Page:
Echo sounders designed for observing the water column are used by scientists to study the following:
- Biology of marine ecosystems, and in particular assessing stocks within the European regulatory framework of the common fisheries policy.
- Physics of the water mass and biogeochemical approaches to quantify the transfer of energy to the higher trophic levels, from phytoplankton up to the apex predators.
- Marine geosciences for the observation of fluids discharging from the seabed.
- Coastal ecology for mapping seaweed such as Laminaria.
Two types of echo sounder are deployed on the vessels:
- Single-beam multifrequency (EK60) or wide band (EK80) for characterizing targets using their frequency responses.
- Multibeam (ME70) for observing targets in three dimensions and characterizing their spatial structures.
These echo sounders feature functions for calibrating intensity to enable a quantified approach to water column reflectivity.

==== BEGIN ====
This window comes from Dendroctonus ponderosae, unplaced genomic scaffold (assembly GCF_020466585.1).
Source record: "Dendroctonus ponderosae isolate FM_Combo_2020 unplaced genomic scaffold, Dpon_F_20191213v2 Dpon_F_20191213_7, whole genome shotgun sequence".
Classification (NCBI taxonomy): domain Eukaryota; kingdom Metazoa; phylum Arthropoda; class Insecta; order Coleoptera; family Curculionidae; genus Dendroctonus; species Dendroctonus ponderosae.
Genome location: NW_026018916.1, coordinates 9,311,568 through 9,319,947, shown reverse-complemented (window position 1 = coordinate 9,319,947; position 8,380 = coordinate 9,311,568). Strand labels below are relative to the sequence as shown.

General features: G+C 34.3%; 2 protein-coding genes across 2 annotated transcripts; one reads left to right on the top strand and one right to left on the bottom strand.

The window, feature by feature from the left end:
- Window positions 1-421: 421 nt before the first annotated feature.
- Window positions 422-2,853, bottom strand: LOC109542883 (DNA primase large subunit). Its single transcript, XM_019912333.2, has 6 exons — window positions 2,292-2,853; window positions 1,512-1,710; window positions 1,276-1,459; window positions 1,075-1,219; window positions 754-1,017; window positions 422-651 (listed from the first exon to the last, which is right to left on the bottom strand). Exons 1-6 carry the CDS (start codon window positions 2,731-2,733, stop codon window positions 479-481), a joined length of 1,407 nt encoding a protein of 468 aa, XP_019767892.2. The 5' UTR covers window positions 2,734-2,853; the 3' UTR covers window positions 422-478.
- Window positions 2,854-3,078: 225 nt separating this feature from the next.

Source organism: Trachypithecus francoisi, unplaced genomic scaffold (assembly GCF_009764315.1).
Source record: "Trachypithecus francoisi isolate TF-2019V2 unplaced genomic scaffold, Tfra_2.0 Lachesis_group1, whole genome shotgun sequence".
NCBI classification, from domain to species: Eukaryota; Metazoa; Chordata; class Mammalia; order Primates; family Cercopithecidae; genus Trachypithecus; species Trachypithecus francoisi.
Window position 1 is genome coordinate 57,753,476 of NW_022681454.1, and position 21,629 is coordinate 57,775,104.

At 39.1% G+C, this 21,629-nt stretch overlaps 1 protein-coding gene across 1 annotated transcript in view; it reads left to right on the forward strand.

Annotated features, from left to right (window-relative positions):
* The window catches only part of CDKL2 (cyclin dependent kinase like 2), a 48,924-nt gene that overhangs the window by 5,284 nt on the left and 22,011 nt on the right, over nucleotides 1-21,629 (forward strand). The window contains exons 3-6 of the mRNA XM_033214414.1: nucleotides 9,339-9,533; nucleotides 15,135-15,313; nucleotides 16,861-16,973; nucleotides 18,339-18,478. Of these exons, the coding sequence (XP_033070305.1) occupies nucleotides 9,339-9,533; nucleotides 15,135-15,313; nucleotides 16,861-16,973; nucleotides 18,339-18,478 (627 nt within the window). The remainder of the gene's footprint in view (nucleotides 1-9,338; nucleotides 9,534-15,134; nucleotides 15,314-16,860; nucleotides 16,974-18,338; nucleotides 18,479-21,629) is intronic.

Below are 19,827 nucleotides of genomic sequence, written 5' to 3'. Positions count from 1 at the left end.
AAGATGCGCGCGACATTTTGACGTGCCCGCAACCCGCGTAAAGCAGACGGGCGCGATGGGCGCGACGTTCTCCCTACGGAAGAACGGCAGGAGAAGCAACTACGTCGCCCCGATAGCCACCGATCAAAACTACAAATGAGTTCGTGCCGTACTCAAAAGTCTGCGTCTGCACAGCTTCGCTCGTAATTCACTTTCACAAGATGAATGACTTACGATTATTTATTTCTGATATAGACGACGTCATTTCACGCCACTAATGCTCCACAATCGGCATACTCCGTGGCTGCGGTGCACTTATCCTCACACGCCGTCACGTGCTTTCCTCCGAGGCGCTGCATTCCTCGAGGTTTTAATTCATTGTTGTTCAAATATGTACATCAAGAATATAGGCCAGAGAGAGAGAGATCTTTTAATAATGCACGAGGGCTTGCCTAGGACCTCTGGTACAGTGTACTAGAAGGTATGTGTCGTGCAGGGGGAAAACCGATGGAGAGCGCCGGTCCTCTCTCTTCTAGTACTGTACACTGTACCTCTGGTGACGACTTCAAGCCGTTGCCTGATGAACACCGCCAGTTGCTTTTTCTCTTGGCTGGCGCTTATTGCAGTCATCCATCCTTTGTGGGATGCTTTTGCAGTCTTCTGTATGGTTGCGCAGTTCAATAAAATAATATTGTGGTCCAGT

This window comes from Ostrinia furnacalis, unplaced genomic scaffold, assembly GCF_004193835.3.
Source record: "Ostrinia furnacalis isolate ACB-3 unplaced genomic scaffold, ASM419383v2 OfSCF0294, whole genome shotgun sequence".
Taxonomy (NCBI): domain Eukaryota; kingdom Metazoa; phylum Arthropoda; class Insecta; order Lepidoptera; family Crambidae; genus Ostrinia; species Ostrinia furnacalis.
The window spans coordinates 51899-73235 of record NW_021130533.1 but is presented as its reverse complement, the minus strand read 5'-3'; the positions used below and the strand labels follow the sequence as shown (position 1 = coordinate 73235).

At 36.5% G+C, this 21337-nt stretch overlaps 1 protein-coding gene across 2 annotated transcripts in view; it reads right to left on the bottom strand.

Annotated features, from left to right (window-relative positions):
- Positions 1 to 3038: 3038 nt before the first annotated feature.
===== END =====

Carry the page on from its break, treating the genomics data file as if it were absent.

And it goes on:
Data from these echo sounders are acquired and processed by the HERMES and MOVIES3D software aboard ship.
Multibeam echo sounders for seabed mapping also enable the qualitative observation of the water column. Data quality is not, however, identical and targets of low reflectivity are masked by targets of higher reflectivity (particularly near the bottom).
Echo sounders deployed:
- Marion Dufresne : EK80 (38,70,120,200 kHz)
- L’Atalante : EK60 (38,200 kHz)
- Thalassa :ME70 et EK80 (38,70,120,200,333 kHz)
- L’Europe : ME70 et EK60 (38,70,120,200,333 kHz)
- Antéa : EK60 (38,70,120,200 kHz)
- Alis : EK60 (38,70,120,200 kHz)
- Thalia : EK60 (120 kHz)
- Haliotis : EK60 (120 kHz)
The characteristics provided for each vessel are manufacturer specifications. Performance can vary depending on the noise radiating from the ship and the electrical system.